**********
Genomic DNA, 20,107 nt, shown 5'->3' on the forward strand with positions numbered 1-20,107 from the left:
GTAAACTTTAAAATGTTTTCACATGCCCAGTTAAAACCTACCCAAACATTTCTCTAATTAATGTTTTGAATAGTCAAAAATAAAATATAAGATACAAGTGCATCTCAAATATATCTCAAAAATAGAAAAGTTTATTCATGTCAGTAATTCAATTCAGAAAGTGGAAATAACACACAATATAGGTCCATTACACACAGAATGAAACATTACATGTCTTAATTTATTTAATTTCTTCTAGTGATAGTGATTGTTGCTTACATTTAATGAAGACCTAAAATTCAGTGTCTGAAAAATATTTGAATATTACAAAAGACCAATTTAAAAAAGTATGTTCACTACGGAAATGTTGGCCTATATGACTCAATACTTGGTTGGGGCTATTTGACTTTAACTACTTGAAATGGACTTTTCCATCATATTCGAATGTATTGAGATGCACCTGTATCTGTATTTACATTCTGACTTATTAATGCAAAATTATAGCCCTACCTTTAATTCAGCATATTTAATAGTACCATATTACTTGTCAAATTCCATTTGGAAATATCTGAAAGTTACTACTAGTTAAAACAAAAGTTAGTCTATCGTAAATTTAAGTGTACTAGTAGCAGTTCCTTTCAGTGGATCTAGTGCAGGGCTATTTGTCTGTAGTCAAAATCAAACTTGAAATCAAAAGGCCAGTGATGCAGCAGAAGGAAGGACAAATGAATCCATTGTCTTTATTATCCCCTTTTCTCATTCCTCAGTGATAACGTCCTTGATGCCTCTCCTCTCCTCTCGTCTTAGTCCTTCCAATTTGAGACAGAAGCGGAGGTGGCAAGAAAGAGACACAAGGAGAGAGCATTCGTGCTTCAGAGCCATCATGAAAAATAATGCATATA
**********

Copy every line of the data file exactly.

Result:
Genomic DNA, 20,107 nt, shown 5'->3' on the forward strand with positions numbered 1-20,107 from the left:
GTAAACTTTAAAATGTTTTCACATGCCCAGTTAAAACCTACCCAAACATTTCTCTAATTAATGTTTTGAATAGTCAAAAATAAAATATAAGATACAAGTGCATCTCAAATATATCTCAAAAATAGAAAAGTTTATTCATGTCAGTAATTCAATTCAGAAAGTGGAAATAACACACAATATAGGTCCATTACACACAGAATGAAACATTACATGTCTTAATTTATTTAATTTCTTCTAGTGATAGTGATTGTTGCTTACATTTAATGAAGACCTAAAATTCAGTGTCTGAAAAATATTTGAATATTACAAAAGACCAATTTAAAAAAGTATGTTCACTACGGAAATGTTGGCCTATATGACTCAATACTTGGTTGGGGCTATTTGACTTTAACTACTTGAAATGGACTTTTCCATCATATTCGAATGTATTGAGATGCACCTGTATCTGTATTTACATTCTGACTTATTAATGCAAAATTATAGCCCTACCTTTAATTCAGCATATTTAATAGTACCATATTACTTGTCAAATTCCATTTGGAAATATCTGAAAGTTACTACTAGTTAAAACAAAAGTTAGTCTATCGTAAATTTAAGTGTACTAGTAGCAGTTCCTTTCAGTGGATCTAGTGCAGGGCTATTTGTCTGTAGTCAAAATCAAACTTGAAATCAAAAGGCCAGTGATGCAGCAGAAGGAAGGACAAATGAATCCATTGTCTTTATTATCCCCTTTTCTCATTCCTCAGTGATAACGTCCTTGATGCCTCTCCTCTCCTCTCGTCTTAGTCCTTCCAATTTGAGACAGAAGCGGAGGTGGCAAGAAAGAGACACAAGGAGAGAGCATTCGTGCTTCAGAGCCATCATGAAAAATAATGCATATA